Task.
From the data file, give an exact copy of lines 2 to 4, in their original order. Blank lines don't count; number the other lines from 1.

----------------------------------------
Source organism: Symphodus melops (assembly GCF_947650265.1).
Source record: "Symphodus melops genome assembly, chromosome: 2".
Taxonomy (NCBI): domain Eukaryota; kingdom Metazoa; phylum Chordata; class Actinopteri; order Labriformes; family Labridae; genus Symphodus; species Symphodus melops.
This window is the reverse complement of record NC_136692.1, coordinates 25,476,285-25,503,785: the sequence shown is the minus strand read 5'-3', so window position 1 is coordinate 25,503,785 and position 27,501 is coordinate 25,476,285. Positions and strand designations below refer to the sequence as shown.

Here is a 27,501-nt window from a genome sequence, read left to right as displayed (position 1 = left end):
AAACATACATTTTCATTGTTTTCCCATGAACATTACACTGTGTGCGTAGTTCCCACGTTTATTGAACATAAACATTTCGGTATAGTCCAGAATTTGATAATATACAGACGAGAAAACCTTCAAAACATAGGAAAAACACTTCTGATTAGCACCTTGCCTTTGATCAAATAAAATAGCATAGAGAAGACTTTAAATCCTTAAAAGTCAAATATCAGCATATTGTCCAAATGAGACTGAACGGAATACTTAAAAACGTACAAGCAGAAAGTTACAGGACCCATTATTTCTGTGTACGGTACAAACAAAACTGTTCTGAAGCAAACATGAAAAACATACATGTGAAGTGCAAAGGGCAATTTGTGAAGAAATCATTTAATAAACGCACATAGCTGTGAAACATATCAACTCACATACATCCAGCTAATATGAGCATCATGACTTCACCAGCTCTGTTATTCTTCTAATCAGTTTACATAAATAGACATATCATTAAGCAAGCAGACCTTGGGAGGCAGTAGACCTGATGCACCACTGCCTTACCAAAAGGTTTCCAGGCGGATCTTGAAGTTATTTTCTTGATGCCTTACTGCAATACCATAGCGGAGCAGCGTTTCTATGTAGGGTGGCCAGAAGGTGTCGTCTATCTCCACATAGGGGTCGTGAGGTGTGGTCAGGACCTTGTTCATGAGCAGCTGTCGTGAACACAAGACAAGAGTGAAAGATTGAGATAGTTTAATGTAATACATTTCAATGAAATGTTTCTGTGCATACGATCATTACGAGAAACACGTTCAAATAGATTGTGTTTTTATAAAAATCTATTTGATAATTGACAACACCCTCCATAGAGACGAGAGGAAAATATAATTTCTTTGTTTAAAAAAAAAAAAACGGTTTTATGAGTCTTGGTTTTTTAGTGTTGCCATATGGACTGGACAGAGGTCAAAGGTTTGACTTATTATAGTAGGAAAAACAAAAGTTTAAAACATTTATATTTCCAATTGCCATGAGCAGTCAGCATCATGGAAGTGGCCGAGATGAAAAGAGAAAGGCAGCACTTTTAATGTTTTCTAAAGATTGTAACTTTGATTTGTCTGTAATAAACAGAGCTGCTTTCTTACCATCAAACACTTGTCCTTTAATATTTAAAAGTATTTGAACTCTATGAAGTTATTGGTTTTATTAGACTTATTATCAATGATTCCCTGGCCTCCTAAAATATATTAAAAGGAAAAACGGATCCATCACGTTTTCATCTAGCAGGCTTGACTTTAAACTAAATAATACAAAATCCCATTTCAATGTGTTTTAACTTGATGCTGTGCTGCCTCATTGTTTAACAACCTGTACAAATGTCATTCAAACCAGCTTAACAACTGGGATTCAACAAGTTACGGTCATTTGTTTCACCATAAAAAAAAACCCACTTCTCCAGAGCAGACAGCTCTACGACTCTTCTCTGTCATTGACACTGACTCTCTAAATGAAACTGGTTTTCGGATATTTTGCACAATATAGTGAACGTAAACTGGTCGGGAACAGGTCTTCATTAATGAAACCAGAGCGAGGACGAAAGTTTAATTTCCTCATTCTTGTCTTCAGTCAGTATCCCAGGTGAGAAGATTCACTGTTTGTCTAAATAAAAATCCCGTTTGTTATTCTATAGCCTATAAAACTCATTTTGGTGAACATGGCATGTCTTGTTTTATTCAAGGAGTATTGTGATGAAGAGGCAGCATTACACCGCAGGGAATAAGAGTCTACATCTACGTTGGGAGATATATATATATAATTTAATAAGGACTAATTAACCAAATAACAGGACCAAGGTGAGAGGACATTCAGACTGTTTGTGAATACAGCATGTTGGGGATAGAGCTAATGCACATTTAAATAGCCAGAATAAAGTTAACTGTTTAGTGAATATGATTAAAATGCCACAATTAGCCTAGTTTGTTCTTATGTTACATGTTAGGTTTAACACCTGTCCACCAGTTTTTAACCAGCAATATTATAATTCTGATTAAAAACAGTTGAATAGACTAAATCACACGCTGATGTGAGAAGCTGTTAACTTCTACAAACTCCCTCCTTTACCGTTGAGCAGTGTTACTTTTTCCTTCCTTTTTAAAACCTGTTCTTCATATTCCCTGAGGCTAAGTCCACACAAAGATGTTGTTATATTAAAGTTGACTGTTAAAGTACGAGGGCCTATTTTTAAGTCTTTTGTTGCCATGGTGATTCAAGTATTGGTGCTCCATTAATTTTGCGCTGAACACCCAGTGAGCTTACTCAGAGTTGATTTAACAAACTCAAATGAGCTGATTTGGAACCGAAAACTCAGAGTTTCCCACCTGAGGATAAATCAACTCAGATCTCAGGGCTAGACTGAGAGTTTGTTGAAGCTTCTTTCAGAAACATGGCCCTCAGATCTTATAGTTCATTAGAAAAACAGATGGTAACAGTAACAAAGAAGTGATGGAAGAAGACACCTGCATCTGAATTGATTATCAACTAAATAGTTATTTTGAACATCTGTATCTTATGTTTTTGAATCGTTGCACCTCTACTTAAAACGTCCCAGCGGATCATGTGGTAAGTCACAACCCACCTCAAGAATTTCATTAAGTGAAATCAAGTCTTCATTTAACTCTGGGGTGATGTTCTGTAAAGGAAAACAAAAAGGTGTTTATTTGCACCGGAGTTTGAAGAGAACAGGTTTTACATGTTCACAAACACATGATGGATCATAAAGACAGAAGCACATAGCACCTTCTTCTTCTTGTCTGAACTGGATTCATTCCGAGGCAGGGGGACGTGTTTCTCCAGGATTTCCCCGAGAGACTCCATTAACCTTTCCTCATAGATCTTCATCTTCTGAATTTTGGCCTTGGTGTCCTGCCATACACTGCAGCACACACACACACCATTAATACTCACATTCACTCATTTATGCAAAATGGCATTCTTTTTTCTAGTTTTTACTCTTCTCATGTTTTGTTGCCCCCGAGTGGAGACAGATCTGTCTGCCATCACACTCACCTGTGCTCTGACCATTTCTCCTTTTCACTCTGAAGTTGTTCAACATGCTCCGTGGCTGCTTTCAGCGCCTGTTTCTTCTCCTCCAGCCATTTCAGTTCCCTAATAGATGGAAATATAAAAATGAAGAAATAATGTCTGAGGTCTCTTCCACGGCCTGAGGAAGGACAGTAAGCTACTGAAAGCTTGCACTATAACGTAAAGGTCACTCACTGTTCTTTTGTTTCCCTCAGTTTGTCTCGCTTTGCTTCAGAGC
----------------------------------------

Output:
Source record: "Symphodus melops genome assembly, chromosome: 2".
Taxonomy (NCBI): domain Eukaryota; kingdom Metazoa; phylum Chordata; class Actinopteri; order Labriformes; family Labridae; genus Symphodus; species Symphodus melops.
This window is the reverse complement of record NC_136692.1, coordinates 25,476,285-25,503,785: the sequence shown is the minus strand read 5'-3', so window position 1 is coordinate 25,503,785 and position 27,501 is coordinate 25,476,285. Positions and strand designations below refer to the sequence as shown.